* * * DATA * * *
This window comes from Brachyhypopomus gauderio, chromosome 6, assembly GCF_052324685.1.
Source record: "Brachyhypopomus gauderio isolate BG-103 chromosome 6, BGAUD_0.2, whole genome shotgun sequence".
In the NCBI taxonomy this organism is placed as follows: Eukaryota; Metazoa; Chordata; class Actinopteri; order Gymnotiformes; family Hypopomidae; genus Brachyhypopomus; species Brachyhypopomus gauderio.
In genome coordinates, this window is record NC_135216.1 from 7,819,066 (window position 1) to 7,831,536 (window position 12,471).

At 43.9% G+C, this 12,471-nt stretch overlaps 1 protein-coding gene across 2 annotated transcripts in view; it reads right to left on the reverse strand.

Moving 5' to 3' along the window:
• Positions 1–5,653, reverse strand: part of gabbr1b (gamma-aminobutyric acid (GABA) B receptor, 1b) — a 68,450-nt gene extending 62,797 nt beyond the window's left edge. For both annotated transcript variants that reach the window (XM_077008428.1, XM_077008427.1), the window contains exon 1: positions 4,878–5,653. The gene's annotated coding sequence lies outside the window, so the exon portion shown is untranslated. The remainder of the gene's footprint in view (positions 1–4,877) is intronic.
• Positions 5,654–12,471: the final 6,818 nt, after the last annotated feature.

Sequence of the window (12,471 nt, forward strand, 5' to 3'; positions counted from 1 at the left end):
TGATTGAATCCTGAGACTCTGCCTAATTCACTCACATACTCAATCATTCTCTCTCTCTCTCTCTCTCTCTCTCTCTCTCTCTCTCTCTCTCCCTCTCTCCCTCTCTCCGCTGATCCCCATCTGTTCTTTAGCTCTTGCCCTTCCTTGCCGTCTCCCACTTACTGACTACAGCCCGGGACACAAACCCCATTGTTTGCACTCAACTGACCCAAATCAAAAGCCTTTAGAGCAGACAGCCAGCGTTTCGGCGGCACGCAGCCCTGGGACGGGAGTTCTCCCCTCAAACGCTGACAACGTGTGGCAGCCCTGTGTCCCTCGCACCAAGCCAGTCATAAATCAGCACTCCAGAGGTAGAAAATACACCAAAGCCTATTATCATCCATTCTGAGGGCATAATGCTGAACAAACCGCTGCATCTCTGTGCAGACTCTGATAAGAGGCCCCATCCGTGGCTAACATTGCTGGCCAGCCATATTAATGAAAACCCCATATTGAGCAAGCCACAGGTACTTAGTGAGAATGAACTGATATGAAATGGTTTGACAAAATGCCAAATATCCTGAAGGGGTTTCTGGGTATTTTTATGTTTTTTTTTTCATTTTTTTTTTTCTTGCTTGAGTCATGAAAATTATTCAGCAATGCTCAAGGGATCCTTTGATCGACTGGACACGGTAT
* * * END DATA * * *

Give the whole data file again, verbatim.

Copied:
This window comes from Brachyhypopomus gauderio, chromosome 6, assembly GCF_052324685.1.
Source record: "Brachyhypopomus gauderio isolate BG-103 chromosome 6, BGAUD_0.2, whole genome shotgun sequence".
In the NCBI taxonomy this organism is placed as follows: Eukaryota; Metazoa; Chordata; class Actinopteri; order Gymnotiformes; family Hypopomidae; genus Brachyhypopomus; species Brachyhypopomus gauderio.
In genome coordinates, this window is record NC_135216.1 from 7,819,066 (window position 1) to 7,831,536 (window position 12,471).

At 43.9% G+C, this 12,471-nt stretch overlaps 1 protein-coding gene across 2 annotated transcripts in view; it reads right to left on the reverse strand.

Moving 5' to 3' along the window:
• Positions 1–5,653, reverse strand: part of gabbr1b (gamma-aminobutyric acid (GABA) B receptor, 1b) — a 68,450-nt gene extending 62,797 nt beyond the window's left edge. For both annotated transcript variants that reach the window (XM_077008428.1, XM_077008427.1), the window contains exon 1: positions 4,878–5,653. The gene's annotated coding sequence lies outside the window, so the exon portion shown is untranslated. The remainder of the gene's footprint in view (positions 1–4,877) is intronic.
• Positions 5,654–12,471: the final 6,818 nt, after the last annotated feature.

Sequence of the window (12,471 nt, forward strand, 5' to 3'; positions counted from 1 at the left end):
TGATTGAATCCTGAGACTCTGCCTAATTCACTCACATACTCAATCATTCTCTCTCTCTCTCTCTCTCTCTCTCTCTCTCTCTCTCTCTCTCCCTCTCTCCCTCTCTCCGCTGATCCCCATCTGTTCTTTAGCTCTTGCCCTTCCTTGCCGTCTCCCACTTACTGACTACAGCCCGGGACACAAACCCCATTGTTTGCACTCAACTGACCCAAATCAAAAGCCTTTAGAGCAGACAGCCAGCGTTTCGGCGGCACGCAGCCCTGGGACGGGAGTTCTCCCCTCAAACGCTGACAACGTGTGGCAGCCCTGTGTCCCTCGCACCAAGCCAGTCATAAATCAGCACTCCAGAGGTAGAAAATACACCAAAGCCTATTATCATCCATTCTGAGGGCATAATGCTGAACAAACCGCTGCATCTCTGTGCAGACTCTGATAAGAGGCCCCATCCGTGGCTAACATTGCTGGCCAGCCATATTAATGAAAACCCCATATTGAGCAAGCCACAGGTACTTAGTGAGAATGAACTGATATGAAATGGTTTGACAAAATGCCAAATATCCTGAAGGGGTTTCTGGGTATTTTTATGTTTTTTTTTTCATTTTTTTTTTTCTTGCTTGAGTCATGAAAATTATTCAGCAATGCTCAAGGGATCCTTTGATCGACTGGACACGGTAT